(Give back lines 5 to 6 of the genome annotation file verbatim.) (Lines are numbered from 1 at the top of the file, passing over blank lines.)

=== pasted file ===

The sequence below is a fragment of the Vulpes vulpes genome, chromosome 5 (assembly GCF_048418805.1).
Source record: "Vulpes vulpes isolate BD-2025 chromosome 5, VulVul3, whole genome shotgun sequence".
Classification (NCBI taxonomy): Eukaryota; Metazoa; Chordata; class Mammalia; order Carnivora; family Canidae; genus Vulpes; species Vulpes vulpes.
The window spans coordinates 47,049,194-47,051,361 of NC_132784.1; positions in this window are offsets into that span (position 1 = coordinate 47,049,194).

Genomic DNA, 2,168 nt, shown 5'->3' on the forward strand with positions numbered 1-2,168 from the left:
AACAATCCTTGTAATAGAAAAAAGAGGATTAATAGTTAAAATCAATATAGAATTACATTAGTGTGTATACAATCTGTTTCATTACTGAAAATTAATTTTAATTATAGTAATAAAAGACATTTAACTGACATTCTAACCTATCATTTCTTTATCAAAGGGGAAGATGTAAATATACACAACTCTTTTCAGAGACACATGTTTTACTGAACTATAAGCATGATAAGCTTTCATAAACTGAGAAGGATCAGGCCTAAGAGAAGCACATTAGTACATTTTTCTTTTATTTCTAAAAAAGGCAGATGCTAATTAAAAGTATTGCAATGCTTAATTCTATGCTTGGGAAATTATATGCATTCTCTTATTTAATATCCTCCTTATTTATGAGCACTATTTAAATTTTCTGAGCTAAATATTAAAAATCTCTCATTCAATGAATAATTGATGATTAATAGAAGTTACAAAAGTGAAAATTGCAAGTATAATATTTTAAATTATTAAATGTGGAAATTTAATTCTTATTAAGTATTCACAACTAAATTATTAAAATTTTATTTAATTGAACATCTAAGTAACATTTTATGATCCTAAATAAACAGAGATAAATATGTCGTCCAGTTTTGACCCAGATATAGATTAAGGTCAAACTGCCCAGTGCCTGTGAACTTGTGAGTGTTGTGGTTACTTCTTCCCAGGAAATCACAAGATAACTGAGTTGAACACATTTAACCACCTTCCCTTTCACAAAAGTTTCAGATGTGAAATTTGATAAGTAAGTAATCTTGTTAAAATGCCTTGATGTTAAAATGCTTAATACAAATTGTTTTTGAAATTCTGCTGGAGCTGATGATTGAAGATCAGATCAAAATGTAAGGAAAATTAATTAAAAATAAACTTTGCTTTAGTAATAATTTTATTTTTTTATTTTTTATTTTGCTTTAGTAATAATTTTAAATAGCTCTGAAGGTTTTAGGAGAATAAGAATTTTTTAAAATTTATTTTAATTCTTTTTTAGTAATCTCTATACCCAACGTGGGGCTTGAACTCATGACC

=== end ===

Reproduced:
Genomic DNA, 2,168 nt, shown 5'->3' on the forward strand with positions numbered 1-2,168 from the left:
AACAATCCTTGTAATAGAAAAAAGAGGATTAATAGTTAAAATCAATATAGAATTACATTAGTGTGTATACAATCTGTTTCATTACTGAAAATTAATTTTAATTATAGTAATAAAAGACATTTAACTGACATTCTAACCTATCATTTCTTTATCAAAGGGGAAGATGTAAATATACACAACTCTTTTCAGAGACACATGTTTTACTGAACTATAAGCATGATAAGCTTTCATAAACTGAGAAGGATCAGGCCTAAGAGAAGCACATTAGTACATTTTTCTTTTATTTCTAAAAAAGGCAGATGCTAATTAAAAGTATTGCAATGCTTAATTCTATGCTTGGGAAATTATATGCATTCTCTTATTTAATATCCTCCTTATTTATGAGCACTATTTAAATTTTCTGAGCTAAATATTAAAAATCTCTCATTCAATGAATAATTGATGATTAATAGAAGTTACAAAAGTGAAAATTGCAAGTATAATATTTTAAATTATTAAATGTGGAAATTTAATTCTTATTAAGTATTCACAACTAAATTATTAAAATTTTATTTAATTGAACATCTAAGTAACATTTTATGATCCTAAATAAACAGAGATAAATATGTCGTCCAGTTTTGACCCAGATATAGATTAAGGTCAAACTGCCCAGTGCCTGTGAACTTGTGAGTGTTGTGGTTACTTCTTCCCAGGAAATCACAAGATAACTGAGTTGAACACATTTAACCACCTTCCCTTTCACAAAAGTTTCAGATGTGAAATTTGATAAGTAAGTAATCTTGTTAAAATGCCTTGATGTTAAAATGCTTAATACAAATTGTTTTTGAAATTCTGCTGGAGCTGATGATTGAAGATCAGATCAAAATGTAAGGAAAATTAATTAAAAATAAACTTTGCTTTAGTAATAATTTTATTTTTTTATTTTTTATTTTGCTTTAGTAATAATTTTAAATAGCTCTGAAGGTTTTAGGAGAATAAGAATTTTTTAAAATTTATTTTAATTCTTTTTTAGTAATCTCTATACCCAACGTGGGGCTTGAACTCATGACC